Our original plan had been to make a day trip to Toledo, a medieval town outside of Madrid, on Tuesday, but based on how late we were out Monday night it was clear this was not a viable plan. We let ourselves sleep in, and later in the day we headed to Parque Casa de Campo, which is a huge park on the western edge of the city. It has a variety of features, including an authentic Egyptian temple (which was closed so we couldn't explore it) and old bunkers from the Spanish Civil War. I really liked exploring this park because I found it a nice contrast to Retiro. Retiro is beautifully maintained, but smaller and more crowded. Casa de Campo was not quite so beautiful and orderly, but it was so spacious you really felt like you could find genuine solitude there if you ever needed it.
From the park we took a gondola ride over the forests on the edge of Madrid to a sort of visitors center on the other side (I think an amusement park and zoo were somewhat easily accessible from the center). The ride was a nice chance to see Madrid from afar, although the city doesn't have a particularly striking skyline. The trip was also a nice break from the hustle and bustle of Madrid. After exploring the park, we made our way back to Maggie's apartment and enjoyed a low-key night so we could wake up refreshed and ready to take on Toledo.
A day-trip to Toledo was originally proposed by Ryan as we were planning our trip, and it seemed like a good idea -- the city is a beautifully preserved walled medieval town that's only a 30 minute train ride from Madrid. In a way, it's a little too good to be true. The city is definitely extremely picturesque and has a lot to explore in a day, but since it's so accessible from Madrid, on any given day it's CRAWLING with tourists (we went in the middle of the week; I can't fathom what a weekend would be like) and there are souvenir shops aplenty. It's beautiful, but not quite charming, if that makes sense. If you're looking for an authentic Spanish experience, head elsewhere.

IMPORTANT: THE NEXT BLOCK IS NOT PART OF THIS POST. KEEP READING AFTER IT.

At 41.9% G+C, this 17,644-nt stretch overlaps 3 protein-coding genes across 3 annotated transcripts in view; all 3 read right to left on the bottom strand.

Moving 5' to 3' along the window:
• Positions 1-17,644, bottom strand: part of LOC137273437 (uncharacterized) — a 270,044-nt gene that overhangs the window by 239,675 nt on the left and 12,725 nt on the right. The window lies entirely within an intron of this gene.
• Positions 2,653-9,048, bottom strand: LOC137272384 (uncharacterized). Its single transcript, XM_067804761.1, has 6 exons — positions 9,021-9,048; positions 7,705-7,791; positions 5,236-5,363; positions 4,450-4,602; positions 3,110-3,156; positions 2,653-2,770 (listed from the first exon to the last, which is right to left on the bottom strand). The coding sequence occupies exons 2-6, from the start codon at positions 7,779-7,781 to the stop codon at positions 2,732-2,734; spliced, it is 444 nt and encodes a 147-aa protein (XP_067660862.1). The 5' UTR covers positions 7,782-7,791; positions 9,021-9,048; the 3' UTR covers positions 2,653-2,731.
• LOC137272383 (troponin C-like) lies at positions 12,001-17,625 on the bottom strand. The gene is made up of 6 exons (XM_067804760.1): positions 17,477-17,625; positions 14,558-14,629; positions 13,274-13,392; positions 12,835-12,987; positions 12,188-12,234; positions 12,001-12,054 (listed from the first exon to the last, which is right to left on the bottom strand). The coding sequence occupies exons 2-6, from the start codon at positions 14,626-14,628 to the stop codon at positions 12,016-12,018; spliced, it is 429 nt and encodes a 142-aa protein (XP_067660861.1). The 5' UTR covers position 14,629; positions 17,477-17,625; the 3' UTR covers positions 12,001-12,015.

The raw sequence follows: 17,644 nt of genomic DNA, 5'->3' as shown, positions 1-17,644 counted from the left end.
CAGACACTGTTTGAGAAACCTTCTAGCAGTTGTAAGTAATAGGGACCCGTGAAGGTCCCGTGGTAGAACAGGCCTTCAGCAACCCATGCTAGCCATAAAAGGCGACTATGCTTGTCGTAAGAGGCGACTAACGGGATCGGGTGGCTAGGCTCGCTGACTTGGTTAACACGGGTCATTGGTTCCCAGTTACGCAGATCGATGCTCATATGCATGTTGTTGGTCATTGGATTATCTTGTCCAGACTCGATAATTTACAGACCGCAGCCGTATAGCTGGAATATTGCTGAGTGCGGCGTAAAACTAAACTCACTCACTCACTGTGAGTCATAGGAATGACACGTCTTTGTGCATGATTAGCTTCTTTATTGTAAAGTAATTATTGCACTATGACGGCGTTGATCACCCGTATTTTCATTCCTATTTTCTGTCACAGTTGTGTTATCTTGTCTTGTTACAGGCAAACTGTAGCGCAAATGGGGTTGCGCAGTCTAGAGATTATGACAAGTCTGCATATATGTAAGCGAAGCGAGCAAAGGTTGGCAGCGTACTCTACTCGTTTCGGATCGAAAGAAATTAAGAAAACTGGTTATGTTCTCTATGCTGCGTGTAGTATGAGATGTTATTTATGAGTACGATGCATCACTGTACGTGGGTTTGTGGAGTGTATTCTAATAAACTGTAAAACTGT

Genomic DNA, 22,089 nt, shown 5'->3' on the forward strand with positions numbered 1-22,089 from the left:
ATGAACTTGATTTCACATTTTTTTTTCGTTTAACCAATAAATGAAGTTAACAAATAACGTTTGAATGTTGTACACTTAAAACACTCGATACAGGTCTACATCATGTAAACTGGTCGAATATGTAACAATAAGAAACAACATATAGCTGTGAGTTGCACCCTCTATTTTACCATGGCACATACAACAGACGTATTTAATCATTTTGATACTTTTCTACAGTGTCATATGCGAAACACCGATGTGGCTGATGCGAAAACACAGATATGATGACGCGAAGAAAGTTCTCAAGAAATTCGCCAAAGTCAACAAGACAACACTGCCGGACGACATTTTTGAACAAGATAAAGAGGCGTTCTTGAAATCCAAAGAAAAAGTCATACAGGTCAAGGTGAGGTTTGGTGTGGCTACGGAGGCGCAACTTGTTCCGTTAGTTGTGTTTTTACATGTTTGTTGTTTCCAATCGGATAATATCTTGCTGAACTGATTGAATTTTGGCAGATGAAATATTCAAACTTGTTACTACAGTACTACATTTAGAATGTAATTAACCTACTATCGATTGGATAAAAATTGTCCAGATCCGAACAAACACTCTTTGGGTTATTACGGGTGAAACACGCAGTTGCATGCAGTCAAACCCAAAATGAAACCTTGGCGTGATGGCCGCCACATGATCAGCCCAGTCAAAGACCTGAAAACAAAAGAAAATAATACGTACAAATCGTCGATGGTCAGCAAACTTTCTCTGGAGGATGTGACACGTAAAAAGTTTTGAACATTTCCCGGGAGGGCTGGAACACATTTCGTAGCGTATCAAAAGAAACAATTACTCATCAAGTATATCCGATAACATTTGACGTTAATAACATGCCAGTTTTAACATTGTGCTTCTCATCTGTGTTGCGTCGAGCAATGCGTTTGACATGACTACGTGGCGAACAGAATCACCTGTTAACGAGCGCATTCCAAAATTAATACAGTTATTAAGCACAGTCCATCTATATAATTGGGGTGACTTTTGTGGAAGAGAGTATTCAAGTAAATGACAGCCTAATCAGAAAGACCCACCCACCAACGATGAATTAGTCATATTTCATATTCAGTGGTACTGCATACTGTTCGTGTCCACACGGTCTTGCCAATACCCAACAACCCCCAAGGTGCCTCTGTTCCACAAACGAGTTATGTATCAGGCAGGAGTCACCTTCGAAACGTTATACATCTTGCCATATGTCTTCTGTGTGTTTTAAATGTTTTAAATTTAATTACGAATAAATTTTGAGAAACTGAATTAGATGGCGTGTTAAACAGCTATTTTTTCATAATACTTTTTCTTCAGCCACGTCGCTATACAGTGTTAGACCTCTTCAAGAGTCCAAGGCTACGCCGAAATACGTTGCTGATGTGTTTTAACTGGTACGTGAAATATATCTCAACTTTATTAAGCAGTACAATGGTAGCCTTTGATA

We started our morning by hailing a cab from the train station. We were able to arrange to have our cabbie first drive to a lookout point where we could get a great view of the city from afar, and then drive us to the city center. This was far more efficient than walking the whole way or using a tourist bus service, and fairly cheap too (split among three people, at least). Once in the city, we picked up a map and developed a game plan of what we'd like to see and do. Topping the list was, of course, the cathedral, which is one of the most impressive in all of Spain (and probably Europe as well). After a brief detour to a metal workshop to see some craftsmen at work, we headed to the cathedral to begin our visit.
I was a little uncertain of what to expect, because the entrance fee for the cathedral is pretty steep -- 8EUR. Most other churches I've been to in Europe are either free or ask for a donation of 2EUR or so. As such, I was suspicious as to whether this one was truly worth the money. To purchase your entrance ticket (which includes an audioguide), you're funneled through what is essentially the cathedral's gift shop, which made the whole thing feel a little hokey -- I was half expecting someone to ask to take our picture in front a green screen on our way out, so they could then try and sell us a glossy print for only $12.95.
Once we escaped the commercialism of the gift shop and entered the cathedral, I felt more at ease. The interior is massive and impressive, occasionally ornate to the point of seeming gaudy, but this at least meant there was always something to feast your eyes on. The audio tour was actually better than I expected as well. Usually I avoid them and instead go around reading information at my leisure, but since I had paid for it, I figured I might as well use it. It gave an informative and thorough tour of the entire cathedral, though it was a bit too wordy at times. Based on other impressive churches I have seen in Europe, I would say this one definitely merits a visit.